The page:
What Is A Sprint Retrospective?
One of the keys to making Agile work is acting upon and integrating feedback into project work as early and often as possible. A retrospective is one of the best methods to regularly integrate feedback into your project management. Sounds great, right? Of course, it does! However, like any process worth following sometimes it is […]
One of the keys to making Agile work is acting upon and integrating feedback into project work as early and often as possible. A retrospective is one of the best methods to regularly integrate feedback into your project management.
Sounds great, right? Of course, it does!
However, like any process worth following sometimes it is easier said than done. There are many scenarios that can derail a retrospective and cause the team – or your leadership – to lose faith in the Agile approach. In this post, we’ll provide an overview of what a retrospective is, and highlight some important things to keep in mind.
Defining a Retrospective
A retrospective is one of the key ceremonies in Scrum. Retrospectives allow a team to reflect upon and adapt their processes throughout the course of a project in order to work smarter and more effectively. Meaningful retrospectives resolve project impediments, identify key issues, and create an environment of continuous improvement. Without meaningful retrospectives, teams can experience a lack of focus, insufficient participation, and poor (if any) follow-through. Making the retrospective a regular part of your Scrum process will create a culture within your team that promotes transparency, eliminates the “blame game,” and focuses on solutions first and foremost.
How It Works
A retrospective is held after the sprint review at the end of each sprint. During the retrospective, the team self-identifies elements of their process that did or did not work during the sprint, along with potential solutions. The length of the meeting time varies but should be limited to no more than one hour per week of the sprint – so if your sprint was two weeks long, your retrospective should be no more than two hours.
Retrospectives are facilitated by the ScrumMaster. The Product Owner may participate as well – unless his or her attendance becomes an impediment. All other members of the Scrum team are required attendees for the retrospective.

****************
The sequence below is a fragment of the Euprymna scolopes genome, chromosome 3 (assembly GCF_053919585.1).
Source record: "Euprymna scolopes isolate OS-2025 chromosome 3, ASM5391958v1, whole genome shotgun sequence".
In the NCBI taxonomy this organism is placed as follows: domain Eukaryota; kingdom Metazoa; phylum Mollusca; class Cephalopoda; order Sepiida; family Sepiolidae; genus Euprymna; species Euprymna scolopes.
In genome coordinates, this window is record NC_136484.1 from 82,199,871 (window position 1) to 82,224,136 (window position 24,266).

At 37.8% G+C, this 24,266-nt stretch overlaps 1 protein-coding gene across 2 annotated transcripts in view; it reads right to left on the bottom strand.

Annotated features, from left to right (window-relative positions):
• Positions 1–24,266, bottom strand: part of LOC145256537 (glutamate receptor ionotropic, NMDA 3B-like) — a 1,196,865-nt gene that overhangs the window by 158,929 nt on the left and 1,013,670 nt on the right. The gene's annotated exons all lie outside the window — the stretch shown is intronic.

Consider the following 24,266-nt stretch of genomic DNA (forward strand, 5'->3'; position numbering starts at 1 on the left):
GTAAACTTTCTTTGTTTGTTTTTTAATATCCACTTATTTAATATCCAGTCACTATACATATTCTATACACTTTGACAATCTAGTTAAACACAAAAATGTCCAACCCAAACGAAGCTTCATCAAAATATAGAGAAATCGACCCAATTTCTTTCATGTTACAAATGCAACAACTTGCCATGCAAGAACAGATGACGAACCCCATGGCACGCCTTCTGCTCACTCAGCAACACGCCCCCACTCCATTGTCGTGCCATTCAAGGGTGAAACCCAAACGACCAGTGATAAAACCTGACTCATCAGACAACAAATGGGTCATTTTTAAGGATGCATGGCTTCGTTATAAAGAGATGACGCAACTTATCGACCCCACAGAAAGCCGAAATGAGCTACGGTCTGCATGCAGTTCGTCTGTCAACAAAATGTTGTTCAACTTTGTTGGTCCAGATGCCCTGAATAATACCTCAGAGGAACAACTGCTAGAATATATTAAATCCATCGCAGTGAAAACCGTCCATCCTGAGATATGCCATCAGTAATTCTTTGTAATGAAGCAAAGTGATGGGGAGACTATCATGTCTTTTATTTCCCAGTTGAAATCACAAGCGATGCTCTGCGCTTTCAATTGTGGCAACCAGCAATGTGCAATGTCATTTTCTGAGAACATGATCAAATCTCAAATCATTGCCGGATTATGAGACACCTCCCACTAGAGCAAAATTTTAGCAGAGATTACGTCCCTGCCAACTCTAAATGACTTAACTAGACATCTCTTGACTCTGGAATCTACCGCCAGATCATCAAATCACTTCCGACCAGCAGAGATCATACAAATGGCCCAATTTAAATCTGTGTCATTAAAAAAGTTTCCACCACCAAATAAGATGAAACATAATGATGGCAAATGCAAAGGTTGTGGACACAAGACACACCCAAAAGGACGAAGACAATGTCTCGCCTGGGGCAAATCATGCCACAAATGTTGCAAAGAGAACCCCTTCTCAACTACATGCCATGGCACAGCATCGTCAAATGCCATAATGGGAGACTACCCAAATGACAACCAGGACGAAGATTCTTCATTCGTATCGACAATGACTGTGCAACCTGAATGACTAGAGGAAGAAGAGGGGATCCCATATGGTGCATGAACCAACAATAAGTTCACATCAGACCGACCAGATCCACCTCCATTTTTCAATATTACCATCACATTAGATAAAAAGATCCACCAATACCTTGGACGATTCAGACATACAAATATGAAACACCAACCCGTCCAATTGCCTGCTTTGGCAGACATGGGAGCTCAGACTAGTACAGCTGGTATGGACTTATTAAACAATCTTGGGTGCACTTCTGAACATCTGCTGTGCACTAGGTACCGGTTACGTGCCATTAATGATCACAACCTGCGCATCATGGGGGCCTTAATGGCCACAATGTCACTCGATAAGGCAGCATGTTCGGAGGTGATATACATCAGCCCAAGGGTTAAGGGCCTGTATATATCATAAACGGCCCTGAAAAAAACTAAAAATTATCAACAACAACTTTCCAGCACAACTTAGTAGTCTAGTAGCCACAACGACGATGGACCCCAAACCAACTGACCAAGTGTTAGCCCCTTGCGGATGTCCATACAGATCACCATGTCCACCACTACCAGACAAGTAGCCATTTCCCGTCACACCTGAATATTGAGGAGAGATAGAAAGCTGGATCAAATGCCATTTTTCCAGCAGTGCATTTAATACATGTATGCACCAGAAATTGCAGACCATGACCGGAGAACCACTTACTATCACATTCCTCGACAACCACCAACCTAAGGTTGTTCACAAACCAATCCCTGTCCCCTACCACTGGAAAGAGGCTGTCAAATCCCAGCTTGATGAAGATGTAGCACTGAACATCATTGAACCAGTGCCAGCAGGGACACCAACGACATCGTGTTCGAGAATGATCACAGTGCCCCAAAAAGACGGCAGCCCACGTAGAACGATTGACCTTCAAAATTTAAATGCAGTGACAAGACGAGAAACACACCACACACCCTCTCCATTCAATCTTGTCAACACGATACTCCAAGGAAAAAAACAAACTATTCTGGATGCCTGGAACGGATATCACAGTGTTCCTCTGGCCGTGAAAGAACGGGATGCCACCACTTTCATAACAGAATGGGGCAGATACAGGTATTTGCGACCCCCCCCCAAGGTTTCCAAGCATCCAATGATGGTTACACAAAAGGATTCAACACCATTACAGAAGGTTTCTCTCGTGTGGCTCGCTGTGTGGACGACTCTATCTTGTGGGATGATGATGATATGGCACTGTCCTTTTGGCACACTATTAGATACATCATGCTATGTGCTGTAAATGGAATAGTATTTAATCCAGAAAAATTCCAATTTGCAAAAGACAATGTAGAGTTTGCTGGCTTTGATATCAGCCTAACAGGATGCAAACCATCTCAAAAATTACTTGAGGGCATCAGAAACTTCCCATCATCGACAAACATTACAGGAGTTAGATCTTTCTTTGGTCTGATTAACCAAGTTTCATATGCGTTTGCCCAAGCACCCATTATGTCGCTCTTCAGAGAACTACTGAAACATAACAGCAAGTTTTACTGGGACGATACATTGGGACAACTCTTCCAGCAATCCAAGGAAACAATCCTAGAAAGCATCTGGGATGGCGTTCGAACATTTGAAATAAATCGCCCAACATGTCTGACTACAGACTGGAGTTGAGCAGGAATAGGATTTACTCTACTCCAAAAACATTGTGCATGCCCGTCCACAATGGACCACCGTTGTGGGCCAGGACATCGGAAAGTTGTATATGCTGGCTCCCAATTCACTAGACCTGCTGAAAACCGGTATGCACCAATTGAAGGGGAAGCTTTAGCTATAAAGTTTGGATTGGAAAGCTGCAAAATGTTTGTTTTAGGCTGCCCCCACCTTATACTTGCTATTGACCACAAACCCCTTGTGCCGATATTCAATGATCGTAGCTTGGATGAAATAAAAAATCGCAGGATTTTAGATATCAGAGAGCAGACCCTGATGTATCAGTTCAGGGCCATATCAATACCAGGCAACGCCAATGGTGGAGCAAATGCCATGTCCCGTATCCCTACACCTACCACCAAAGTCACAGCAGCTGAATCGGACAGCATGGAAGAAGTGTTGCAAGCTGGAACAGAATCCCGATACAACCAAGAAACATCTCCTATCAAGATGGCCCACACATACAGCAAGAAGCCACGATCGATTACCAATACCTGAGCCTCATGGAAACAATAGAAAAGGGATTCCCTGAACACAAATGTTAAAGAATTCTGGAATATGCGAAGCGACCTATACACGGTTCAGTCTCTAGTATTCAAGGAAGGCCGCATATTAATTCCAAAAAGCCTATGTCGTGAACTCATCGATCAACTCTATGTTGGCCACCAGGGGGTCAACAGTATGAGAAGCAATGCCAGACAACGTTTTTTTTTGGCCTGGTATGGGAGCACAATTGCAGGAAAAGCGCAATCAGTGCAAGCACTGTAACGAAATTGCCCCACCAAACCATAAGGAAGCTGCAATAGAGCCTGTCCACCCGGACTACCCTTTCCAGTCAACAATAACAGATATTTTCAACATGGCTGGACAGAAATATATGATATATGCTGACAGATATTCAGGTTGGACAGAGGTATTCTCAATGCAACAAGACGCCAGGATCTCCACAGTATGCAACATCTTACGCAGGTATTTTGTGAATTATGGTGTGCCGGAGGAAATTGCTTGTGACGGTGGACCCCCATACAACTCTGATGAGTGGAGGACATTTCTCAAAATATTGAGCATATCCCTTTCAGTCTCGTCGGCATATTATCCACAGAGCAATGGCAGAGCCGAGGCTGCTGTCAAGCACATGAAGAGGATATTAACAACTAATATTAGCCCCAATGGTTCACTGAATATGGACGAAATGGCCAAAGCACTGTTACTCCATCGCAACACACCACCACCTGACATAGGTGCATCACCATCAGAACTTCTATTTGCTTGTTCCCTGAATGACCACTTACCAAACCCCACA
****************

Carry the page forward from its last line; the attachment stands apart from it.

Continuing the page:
Role of a ScrumMaster
An experienced ScrumMaster is essential for a successful retrospective. While there are many ways to identify issues, it is the ScrumMaster’s responsibility to facilitate the retrospective so that the team self-identifies true process issues and develops actionable solutions in line with Agile principles. The ScrumMaster is responsible for designing each retrospective to address the specific team needs at that moment in time. A team coming off a successful release will have different needs compared to a team who just completed a sprint with big challenges or where nothing was completed.
Perspectives on Retrospectives
Again, retrospectives are critical but planning and executing them effectively is much easier said than done. Here are a few key things to keep in mind:
- An effective retrospective is one that identifies fresh challenges for teams to recognize and address. Retrospectives that continue to highlight repeating issues may be symptomatic of a larger challenge (potentially an inexperienced ScrumMaster, or organizational dysfunction).
- Practice makes perfect. Don’t let one rough discussion derail you from regularly using retrospectives. The more you continue to use them, the better and more effective they will be for your Scrum team.
- There are many available resources to help ScrumMasters manage the dynamics of their retrospective and determine which model would be best for each team. Here are a few extra tips.
Taking time to conduct retrospectives will turn new teams into good teams and good teams into hyper-performing teams.
Have questions or insights about retrospectives? Share them here!
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